RAMEAU Tambourin
La villageoise
Le rappel des oiseaux from Suite in E Minor, Pièces de clavecin
Les niais de Sologne from Suite in D Major, Pièces de clavecin
Gavotte avec six doubles from Nouvelles suites de pièces de clavecin
DEBUSSY Images, Book I
CHOPIN Nocturne in C-sharp Minor, Op. Posth.
Nocturne in D-flat Major, Op. 27, No. 2
Piano Sonata No. 3 in B Minor, Op. 58

Program notes by Eric Bromberger

La villageoise
Le rappel des oiseaux from Suite in E Minor, Pièces de clavecin
Les niais de Sologne from Suite in D Major, Pièces de clavecin
Gavotte avec six doubles from Nouvelles suites de pièces de clavecin

Baptized September 25, 1683, Dijon, France
Died September 12, 1764, Paris

We remember Rameau today as a harpsichordist and theoretician, but he would have been disappointed to learn that. He wished above all else to succeed as a composer of opera, and while he did not write his first opera, Hippolyte et Aricie, until he was 50, it proved a striking success, and he composed about twenty more over the next two decades. Only a very small number of these are produced today, and Rameau’s modern reputation rests on his harpsichord music. These pieces–short, lively, and beautifully written for the instrument–are often in dance forms, but Rameau also wrote a number of pieces with evocative titles. Some of the latter are descriptive music (he wrote pieces about knitters, chickens, Indians, and so on), and some suggest specific moods (triumph, indifference).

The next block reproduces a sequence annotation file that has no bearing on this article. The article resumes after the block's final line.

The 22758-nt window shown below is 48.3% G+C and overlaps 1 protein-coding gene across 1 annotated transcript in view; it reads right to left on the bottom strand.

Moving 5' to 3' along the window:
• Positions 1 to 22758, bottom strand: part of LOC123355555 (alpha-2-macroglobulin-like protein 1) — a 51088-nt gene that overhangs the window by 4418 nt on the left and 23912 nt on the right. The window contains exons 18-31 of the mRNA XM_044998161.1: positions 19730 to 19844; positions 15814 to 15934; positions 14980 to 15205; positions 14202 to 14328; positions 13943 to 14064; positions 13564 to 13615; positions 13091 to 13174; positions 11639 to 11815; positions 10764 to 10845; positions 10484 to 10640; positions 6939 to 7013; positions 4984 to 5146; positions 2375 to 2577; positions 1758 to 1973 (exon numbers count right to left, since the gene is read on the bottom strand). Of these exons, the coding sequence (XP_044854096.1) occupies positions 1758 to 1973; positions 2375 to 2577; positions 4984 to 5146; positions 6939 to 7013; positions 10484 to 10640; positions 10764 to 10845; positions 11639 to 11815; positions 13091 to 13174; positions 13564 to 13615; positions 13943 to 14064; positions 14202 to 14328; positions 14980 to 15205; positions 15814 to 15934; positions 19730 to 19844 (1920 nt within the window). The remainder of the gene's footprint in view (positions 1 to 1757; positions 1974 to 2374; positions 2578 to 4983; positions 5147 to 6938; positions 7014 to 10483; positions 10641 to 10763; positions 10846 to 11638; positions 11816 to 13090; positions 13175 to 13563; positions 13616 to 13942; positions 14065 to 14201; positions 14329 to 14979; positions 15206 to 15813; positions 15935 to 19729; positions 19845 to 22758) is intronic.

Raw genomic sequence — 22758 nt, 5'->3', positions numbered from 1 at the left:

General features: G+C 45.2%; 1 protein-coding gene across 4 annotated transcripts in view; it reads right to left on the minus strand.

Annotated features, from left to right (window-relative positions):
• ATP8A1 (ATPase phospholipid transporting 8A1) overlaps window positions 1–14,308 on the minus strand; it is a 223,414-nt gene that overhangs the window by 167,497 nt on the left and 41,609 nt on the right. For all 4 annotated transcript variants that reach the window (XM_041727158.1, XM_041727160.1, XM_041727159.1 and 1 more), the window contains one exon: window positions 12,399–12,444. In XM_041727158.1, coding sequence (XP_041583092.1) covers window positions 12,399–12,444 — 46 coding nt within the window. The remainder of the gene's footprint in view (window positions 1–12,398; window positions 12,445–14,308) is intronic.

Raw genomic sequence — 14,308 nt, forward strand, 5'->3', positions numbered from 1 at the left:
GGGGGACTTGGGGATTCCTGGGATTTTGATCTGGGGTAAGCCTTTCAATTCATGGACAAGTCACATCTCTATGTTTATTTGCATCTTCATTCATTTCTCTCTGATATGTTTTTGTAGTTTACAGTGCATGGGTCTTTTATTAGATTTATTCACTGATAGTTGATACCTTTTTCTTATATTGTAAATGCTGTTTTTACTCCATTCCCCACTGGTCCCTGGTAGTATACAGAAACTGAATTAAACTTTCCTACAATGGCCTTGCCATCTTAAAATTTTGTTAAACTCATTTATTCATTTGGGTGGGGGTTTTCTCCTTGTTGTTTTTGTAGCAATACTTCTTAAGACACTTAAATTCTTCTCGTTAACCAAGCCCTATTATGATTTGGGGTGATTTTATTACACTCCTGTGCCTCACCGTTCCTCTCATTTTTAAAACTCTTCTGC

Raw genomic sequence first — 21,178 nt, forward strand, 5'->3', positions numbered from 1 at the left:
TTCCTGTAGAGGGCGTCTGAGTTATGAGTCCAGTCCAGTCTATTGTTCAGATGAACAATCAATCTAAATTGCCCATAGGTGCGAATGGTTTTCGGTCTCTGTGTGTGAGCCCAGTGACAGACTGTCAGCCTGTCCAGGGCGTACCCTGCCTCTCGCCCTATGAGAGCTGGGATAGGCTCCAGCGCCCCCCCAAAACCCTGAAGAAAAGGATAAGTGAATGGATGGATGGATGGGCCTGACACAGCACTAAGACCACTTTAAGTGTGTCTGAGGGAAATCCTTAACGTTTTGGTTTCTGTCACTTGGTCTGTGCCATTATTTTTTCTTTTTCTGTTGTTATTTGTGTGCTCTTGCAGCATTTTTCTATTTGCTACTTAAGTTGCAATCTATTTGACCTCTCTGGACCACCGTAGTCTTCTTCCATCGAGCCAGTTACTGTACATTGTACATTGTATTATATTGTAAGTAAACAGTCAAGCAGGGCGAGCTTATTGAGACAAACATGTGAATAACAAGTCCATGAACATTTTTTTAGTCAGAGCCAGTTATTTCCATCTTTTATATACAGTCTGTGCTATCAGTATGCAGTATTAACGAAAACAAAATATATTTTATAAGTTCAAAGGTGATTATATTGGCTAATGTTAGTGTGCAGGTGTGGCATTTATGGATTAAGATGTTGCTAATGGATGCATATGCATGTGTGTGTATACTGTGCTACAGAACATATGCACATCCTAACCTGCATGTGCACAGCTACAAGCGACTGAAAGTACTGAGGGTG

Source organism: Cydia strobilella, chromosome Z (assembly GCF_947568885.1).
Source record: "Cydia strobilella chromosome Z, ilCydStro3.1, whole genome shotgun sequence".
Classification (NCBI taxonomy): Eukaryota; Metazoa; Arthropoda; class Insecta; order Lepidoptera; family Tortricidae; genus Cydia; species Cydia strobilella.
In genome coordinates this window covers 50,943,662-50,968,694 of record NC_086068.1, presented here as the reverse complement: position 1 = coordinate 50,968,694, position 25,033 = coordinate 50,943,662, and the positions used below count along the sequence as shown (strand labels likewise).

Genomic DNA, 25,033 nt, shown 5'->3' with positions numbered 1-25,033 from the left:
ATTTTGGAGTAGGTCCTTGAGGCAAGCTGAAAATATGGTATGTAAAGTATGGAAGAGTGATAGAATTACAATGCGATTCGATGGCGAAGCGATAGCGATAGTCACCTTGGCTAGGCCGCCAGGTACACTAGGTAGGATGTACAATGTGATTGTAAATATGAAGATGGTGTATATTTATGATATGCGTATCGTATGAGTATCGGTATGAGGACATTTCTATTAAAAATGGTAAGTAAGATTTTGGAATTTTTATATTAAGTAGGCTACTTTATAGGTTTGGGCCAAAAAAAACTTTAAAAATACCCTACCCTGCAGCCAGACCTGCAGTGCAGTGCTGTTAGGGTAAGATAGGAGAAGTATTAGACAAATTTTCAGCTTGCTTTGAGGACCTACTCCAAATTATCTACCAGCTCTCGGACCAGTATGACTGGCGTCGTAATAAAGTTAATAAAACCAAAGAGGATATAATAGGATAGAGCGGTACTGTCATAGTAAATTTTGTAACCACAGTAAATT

This concert opens with four of Rameau’s descriptive works for keyboard. Tambourin (that title means “drum”) has become one of his most famous compositions. This energetic music tries to evoke the sound of a drum in many ways, from sharp accents to quick mordants. La villageoise (that title means something on the order of “rustic villager”) is in rondo form: the opening melody undergoes a series of variations. Like Messiaen two centuries later, Rameau was attracted to bird-song, and in his Le rappel des oiseaux (the “call” or “recalling of birds”) those birds chirp very busily, their cries decorated with gracenotes. Les niais de Sologne, which translates literally as the “simpletons” or “fools of Sologne,” is another rondo. Audiences may guess at the descriptive intent of this music.

The opening set on this program concludes with a non-descriptive and more extended work, Rameau’s Gavotte avec six doubles. The piece opens with the solemn gavotte, and then Rameau offers a series of what he calls “doubles”–really variations–on that theme. These are sharply varied in terms of speed and expression, and the dignity and grave beauty of this music have made it one of Rameau’s best-known compositions.

Images Book 1

Born August 22, 1862, Saint-Germain-en-Laye, France
Died March 25, 1918, Paris

In the early years of this century, Debussy’s piano music, already a miracle of subtlety and tone color, took on a new depth and sophistication. It may be possible to find reasons for this in the composer’s life. After years of struggle, Debussy–now in his early forties–had two significant successes: the opera Pelléas et Mélisande was produced in 1902, and La Mer followed three years later. With these achievements behind him–and with a new sense of orchestral sonority derived from composing the opera and La Mer –Debussy returned to composing for piano. He produced the first book of Images in 1905, the second in 1907.